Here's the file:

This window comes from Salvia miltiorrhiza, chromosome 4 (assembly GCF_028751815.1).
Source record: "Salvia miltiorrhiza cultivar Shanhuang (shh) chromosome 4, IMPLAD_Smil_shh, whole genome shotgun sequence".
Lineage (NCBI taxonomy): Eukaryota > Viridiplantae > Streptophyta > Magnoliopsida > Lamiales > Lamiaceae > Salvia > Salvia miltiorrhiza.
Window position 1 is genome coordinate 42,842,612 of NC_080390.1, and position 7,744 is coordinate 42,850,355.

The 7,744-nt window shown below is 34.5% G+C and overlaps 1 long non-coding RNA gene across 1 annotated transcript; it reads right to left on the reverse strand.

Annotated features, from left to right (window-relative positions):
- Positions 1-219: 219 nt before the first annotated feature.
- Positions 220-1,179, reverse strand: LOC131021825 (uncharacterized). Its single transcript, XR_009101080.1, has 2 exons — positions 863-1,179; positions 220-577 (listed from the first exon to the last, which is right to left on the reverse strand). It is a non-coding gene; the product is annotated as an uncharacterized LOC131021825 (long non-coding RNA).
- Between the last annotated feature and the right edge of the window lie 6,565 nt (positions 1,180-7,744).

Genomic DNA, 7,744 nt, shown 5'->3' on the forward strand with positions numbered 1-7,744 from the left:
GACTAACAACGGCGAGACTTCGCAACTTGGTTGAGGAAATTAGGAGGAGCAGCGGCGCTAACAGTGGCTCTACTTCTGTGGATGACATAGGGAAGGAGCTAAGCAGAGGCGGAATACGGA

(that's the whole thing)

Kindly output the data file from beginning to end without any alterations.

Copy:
This window comes from Salvia miltiorrhiza, chromosome 4 (assembly GCF_028751815.1).
Source record: "Salvia miltiorrhiza cultivar Shanhuang (shh) chromosome 4, IMPLAD_Smil_shh, whole genome shotgun sequence".
Lineage (NCBI taxonomy): Eukaryota > Viridiplantae > Streptophyta > Magnoliopsida > Lamiales > Lamiaceae > Salvia > Salvia miltiorrhiza.
Window position 1 is genome coordinate 42,842,612 of NC_080390.1, and position 7,744 is coordinate 42,850,355.

The 7,744-nt window shown below is 34.5% G+C and overlaps 1 long non-coding RNA gene across 1 annotated transcript; it reads right to left on the reverse strand.

Annotated features, from left to right (window-relative positions):
- Positions 1-219: 219 nt before the first annotated feature.
- Positions 220-1,179, reverse strand: LOC131021825 (uncharacterized). Its single transcript, XR_009101080.1, has 2 exons — positions 863-1,179; positions 220-577 (listed from the first exon to the last, which is right to left on the reverse strand). It is a non-coding gene; the product is annotated as an uncharacterized LOC131021825 (long non-coding RNA).
- Between the last annotated feature and the right edge of the window lie 6,565 nt (positions 1,180-7,744).

Genomic DNA, 7,744 nt, shown 5'->3' on the forward strand with positions numbered 1-7,744 from the left:
GACTAACAACGGCGAGACTTCGCAACTTGGTTGAGGAAATTAGGAGGAGCAGCGGCGCTAACAGTGGCTCTACTTCTGTGGATGACATAGGGAAGGAGCTAAGCAGAGGCGGAATACGGA